Not quite as obvious are the economics that support many wild animals, such as deer and elk for instance that have economic support from the hunting industry as ‘game-animals’.On the other hand, wildlife that are not seen as ‘game animals’, such as wild horses, have no such economic value placed upon them as they did in the century past when they were a key source of transportation and logistics in America.The clear implication is that the Lakota tribes had been taming and using wild horses for buffalo hunting for at least several hundred years before the arrival of the Spaniards and the re-introduction of their horses to America. Black tail deer in western coastal areas similarly have little potential for grazing competition for foods with wild horses, hence the characterization used by wildlife biologists in regard to the co-evolutionary grazing adaptation between wild horses and cervids as being ‘commensal’; essentially Arguably one of the cattle industry’s favorite whoppers is that wild horses damage range and riparian lands.
The myths herein below were relatively easily perpetrated during the time that predated the Internet, when advanced scientific information was available via relatively few and obscure resources.Today the information is available for those who are willing to spend some time to conduct some research and due diligence.Throughout American history, the cattle industry has been for the most part unreasonable to other livestock producers.The American range and Sheep Wars of the 18th and early 19th centuries are clear evidence of this statement, as is outlined in this summary: : The Sheep Wars, or the Sheep and Cattle Wars, refers to a series of armed conflicts in the Western United States which were fought between sheepmen and cattlemen over grazing rights.Wild horses have many other mutualisms within the ecosystems of the American landscape, including with trees, which they adopt as their means of shelter from the heat of the summer and rains and snows of winter.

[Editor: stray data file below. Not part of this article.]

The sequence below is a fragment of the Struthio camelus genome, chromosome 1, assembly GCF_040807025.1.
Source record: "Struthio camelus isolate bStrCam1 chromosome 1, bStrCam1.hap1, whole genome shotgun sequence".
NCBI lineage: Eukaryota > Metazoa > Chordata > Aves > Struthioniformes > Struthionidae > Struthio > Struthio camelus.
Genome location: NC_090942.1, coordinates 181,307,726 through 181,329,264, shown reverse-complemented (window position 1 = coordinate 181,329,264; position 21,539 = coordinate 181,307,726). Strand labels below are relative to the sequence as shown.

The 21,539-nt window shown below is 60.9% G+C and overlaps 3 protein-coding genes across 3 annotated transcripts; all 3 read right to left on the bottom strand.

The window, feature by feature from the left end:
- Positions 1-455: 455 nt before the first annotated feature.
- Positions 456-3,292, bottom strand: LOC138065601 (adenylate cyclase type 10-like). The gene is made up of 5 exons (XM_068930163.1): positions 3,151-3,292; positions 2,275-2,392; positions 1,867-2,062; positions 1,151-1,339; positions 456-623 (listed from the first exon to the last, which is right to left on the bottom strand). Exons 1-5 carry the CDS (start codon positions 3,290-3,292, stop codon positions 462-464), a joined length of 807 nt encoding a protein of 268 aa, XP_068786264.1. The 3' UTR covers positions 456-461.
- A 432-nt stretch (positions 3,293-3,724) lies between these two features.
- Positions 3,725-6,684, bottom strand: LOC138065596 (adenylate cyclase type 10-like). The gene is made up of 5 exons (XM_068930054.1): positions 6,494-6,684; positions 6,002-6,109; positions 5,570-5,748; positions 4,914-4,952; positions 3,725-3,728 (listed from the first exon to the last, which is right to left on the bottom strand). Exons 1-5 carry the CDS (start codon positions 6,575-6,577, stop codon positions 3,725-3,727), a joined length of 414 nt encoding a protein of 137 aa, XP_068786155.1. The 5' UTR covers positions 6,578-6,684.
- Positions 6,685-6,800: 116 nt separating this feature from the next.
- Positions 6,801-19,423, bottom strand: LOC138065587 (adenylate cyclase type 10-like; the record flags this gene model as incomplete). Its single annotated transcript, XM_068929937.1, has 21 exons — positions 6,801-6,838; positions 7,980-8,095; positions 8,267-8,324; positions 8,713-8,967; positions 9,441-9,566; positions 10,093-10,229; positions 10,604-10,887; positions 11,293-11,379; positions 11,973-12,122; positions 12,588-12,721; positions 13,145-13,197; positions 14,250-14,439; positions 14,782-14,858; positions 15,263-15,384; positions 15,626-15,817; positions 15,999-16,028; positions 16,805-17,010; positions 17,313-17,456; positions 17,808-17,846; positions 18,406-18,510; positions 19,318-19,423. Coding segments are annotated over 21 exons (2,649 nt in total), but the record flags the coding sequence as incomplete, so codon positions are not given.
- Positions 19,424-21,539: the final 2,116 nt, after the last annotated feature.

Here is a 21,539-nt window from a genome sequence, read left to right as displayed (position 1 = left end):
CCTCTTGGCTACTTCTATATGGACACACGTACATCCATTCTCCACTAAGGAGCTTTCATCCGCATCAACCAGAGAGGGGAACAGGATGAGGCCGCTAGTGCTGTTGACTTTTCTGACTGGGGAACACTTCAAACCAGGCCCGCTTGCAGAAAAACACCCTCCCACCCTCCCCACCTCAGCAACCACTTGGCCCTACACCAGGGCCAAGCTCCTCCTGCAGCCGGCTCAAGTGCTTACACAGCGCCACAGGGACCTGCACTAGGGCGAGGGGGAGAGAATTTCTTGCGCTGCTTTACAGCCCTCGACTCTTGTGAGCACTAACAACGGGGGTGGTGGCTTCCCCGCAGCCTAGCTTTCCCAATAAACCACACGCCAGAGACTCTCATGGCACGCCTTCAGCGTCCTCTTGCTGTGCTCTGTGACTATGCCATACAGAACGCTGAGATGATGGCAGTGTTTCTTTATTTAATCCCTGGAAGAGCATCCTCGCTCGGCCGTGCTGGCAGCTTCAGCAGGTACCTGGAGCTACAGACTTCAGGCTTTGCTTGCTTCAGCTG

In return, wild horses graze-down all of the grasses and plants under the trees thus removing that fuel for wildfires.
Wild horses on the other hand have a very simple single stomach gastric system, which passes most of the seeds they consume intact and viable back onto the pastures they graze, thereby effectively reseeding the pastures.
This is without doubt an evolutionary symbiotic mutualism where the plants and grasses provide sustenance for the wild horses and via their hummus rich droppings, which also contains nutrients valuable to the seeds when they germinate.
But it is well-known that cattle and sheep operations have wreaked more havoc on US rangelands than all other species combined over the past 5000 years, as “The most severe vegetation changes of the last 5400 years occurred during the past 200 years.
The nature and timing of these changes suggest that they were primarily caused by 19th-century open-land sheep and cattle ranching.” So as we can now see, the cattle industry and others who repeat these myths and false narratives have done and continue to do a grave injustice to the reputation and the natural history of America’s wild horses, which have been a great blessing to mankind; literally a gift from the Creator.
Between 18, approximately 120 engagements occurred in eight different states or territories.